“In the dark times/ Will there also be singing?/ Yes, there will also be singing./ About the dark times.”-Bertolt Brecht
Tea stalls act like magnets on winter mornings. On this day too, people gather in ones and twos for a steaming glass of sweetened tea. The conversation picks up and soon people are having an animated conversation on the Government, rulers and the ruled.
As two policemen in uniform stroll over, the conversation abruptly ceases and a hush follows. As people exchange uneasy glances, the policemen clear their throat and say sheepishly that they were off duty and they actually share their sentiment. A sigh of relief and a giggle or two later, the conversation again reaches a fever point and people seem ready to come to blows. A whistle pierces the morning mist and a cry, ‘police, police is here’ is heard over the heated exchange. And within minutes, as if by magic, the people melt away as policemen ‘on duty’ rush in.
Well, that was a street play in progress in pre-independence days, disrupted by the arrival of ‘real’ . It was not easy to find space for staging political plays or plays of protest. So members of IPTA (Indian People’s Theatre Association) would stage plays in public spaces. Elaborate precautions would be taken. Some members would watch out for trouble and at the first sign of trouble, their job was to alert members so that they could disperse.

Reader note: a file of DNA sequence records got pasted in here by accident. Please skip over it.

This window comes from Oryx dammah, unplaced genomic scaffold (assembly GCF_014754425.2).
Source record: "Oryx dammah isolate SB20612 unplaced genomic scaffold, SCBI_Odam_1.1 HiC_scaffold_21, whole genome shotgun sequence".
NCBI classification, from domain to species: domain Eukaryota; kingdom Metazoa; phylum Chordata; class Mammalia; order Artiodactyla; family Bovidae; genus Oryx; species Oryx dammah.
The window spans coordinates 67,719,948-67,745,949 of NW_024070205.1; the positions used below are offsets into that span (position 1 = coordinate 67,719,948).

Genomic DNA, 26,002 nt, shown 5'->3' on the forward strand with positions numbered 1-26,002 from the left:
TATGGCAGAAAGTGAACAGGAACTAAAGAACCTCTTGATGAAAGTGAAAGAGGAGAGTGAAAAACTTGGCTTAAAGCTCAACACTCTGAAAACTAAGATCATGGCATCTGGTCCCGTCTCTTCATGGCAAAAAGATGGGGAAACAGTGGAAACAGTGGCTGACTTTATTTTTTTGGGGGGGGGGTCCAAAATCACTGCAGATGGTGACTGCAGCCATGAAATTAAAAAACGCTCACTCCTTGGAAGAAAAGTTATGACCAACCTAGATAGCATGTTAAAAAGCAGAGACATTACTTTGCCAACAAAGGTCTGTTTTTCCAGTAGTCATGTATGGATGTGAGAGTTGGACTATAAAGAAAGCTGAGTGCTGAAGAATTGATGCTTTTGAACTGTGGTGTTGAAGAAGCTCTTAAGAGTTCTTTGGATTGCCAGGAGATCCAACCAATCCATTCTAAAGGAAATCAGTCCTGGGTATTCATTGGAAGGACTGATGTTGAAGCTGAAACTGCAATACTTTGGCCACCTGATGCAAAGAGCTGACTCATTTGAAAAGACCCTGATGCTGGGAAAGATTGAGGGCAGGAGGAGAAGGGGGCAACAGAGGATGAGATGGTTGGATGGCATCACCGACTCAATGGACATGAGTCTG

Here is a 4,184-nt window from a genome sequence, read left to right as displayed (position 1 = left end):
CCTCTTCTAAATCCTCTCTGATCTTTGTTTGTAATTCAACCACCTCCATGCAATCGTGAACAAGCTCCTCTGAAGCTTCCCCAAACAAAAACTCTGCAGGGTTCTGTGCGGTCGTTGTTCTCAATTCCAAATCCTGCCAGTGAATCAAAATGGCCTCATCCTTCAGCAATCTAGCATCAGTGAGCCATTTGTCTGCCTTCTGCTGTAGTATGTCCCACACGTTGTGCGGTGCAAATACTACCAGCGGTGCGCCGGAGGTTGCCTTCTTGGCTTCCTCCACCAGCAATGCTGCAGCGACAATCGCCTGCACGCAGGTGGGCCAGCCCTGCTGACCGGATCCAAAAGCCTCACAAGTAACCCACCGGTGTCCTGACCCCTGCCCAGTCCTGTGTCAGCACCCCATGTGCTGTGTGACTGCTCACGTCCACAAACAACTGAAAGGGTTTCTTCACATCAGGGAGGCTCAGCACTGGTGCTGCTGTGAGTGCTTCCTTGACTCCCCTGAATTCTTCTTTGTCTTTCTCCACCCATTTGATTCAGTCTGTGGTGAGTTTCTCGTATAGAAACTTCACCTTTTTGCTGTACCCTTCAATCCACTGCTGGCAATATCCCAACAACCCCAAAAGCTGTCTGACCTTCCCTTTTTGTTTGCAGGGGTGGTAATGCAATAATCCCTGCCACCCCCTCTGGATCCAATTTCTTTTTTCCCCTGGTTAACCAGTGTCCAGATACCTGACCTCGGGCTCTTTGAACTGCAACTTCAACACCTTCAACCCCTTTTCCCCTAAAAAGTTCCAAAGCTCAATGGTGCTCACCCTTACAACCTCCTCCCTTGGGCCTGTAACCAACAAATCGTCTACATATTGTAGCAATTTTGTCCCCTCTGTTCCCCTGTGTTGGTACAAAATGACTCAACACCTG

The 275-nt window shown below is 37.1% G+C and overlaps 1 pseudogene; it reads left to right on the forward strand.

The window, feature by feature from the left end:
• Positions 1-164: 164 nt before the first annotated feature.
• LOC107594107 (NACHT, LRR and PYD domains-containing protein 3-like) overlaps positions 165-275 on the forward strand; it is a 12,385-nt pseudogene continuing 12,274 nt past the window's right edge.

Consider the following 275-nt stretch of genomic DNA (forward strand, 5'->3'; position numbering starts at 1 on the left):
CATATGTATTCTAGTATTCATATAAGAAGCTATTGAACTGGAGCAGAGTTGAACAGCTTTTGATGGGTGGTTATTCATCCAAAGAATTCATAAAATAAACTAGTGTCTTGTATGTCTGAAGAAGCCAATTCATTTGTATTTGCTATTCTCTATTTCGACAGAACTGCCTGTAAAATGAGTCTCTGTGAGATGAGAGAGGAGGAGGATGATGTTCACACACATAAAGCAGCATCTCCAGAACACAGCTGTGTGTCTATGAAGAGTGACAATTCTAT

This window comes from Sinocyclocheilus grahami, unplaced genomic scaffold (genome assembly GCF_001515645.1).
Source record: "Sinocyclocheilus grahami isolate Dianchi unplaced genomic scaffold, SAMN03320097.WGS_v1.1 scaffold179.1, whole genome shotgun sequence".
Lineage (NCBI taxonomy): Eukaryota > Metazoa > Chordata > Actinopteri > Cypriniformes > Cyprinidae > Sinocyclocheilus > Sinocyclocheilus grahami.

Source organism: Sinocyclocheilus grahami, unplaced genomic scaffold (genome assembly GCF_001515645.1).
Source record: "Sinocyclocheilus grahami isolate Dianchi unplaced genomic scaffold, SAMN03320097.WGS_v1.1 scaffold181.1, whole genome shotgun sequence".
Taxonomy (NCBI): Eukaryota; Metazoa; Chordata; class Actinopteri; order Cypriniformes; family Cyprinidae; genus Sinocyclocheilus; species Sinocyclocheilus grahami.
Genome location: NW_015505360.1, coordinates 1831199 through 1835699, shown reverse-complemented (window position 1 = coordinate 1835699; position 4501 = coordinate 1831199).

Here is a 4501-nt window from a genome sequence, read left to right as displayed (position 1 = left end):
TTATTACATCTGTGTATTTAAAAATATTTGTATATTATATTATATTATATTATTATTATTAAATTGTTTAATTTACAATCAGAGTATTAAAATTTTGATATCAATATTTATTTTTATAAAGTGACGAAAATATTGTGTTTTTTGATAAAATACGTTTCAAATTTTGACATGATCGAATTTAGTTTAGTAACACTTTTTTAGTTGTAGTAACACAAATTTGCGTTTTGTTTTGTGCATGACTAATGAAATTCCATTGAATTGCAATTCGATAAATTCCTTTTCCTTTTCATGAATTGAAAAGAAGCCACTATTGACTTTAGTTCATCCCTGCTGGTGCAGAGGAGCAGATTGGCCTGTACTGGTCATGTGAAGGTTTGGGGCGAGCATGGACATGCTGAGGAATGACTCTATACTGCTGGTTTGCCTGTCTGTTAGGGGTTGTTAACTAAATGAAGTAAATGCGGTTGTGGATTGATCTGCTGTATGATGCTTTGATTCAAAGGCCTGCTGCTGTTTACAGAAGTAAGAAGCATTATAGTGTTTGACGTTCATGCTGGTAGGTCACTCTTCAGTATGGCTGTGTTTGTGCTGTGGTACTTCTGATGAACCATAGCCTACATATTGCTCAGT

Established in 1943, IPTA was influenced greatly by Brecht and his Threepenny Opera and the Russian Revolution. The plays spoke of oppression and slavery, of freedom and empowerment, of equality and the future. They did not require costumes, make-up, lighting or even a stage—the street or a basement or a staircase or a Railway platform was their stage.
Beginning with Nabanna (1944) by Bijon Bhattacharya, widely hailed as the first stage production which was adapted into a street play for smaller venues in towns and villages, based on the exploitation of peasants by landlords in British India, IPTA grew from strength to strength.
Nurtured by the likes of KA Abbas, Balraj Sahani, Chetan Anand, Badal Sircar, Utpal Dutt and Habib Tanvir for almost three decades and later by Safdar Hashmi in the post-emergency era, street theatre movement in India travelled a long and eventful journey.
It survived arrests, attacks and assassination even as it covered the turbulent period India went through after independence. Few art and cultural movements in India can boast of such a glorious history than the street theatre movement. Popularly known as theatre of protest or theatre for the oppressed, street theatre often was born out of the urge to revolt against unjust political conditions and the need to break away from tyranny.
Jana Natya Manch in India or Ajoka in Pakistan continued to draw audiences and didn’t lose their appeal even when political conditions changed. During the Vietnam war and Naxal youth uproar, street plays took the form of ‘guerrilla theatre’. Issues concerning women and children, health , education, land reforms and economic exploitation have been some of the focus areas. Groups like JANAM (Jan Natya Manch), Alarippu, Action India Samudaya, Swatantra Theatre and Bihar Art Theatre and wings of IPTA continued to be active in several states.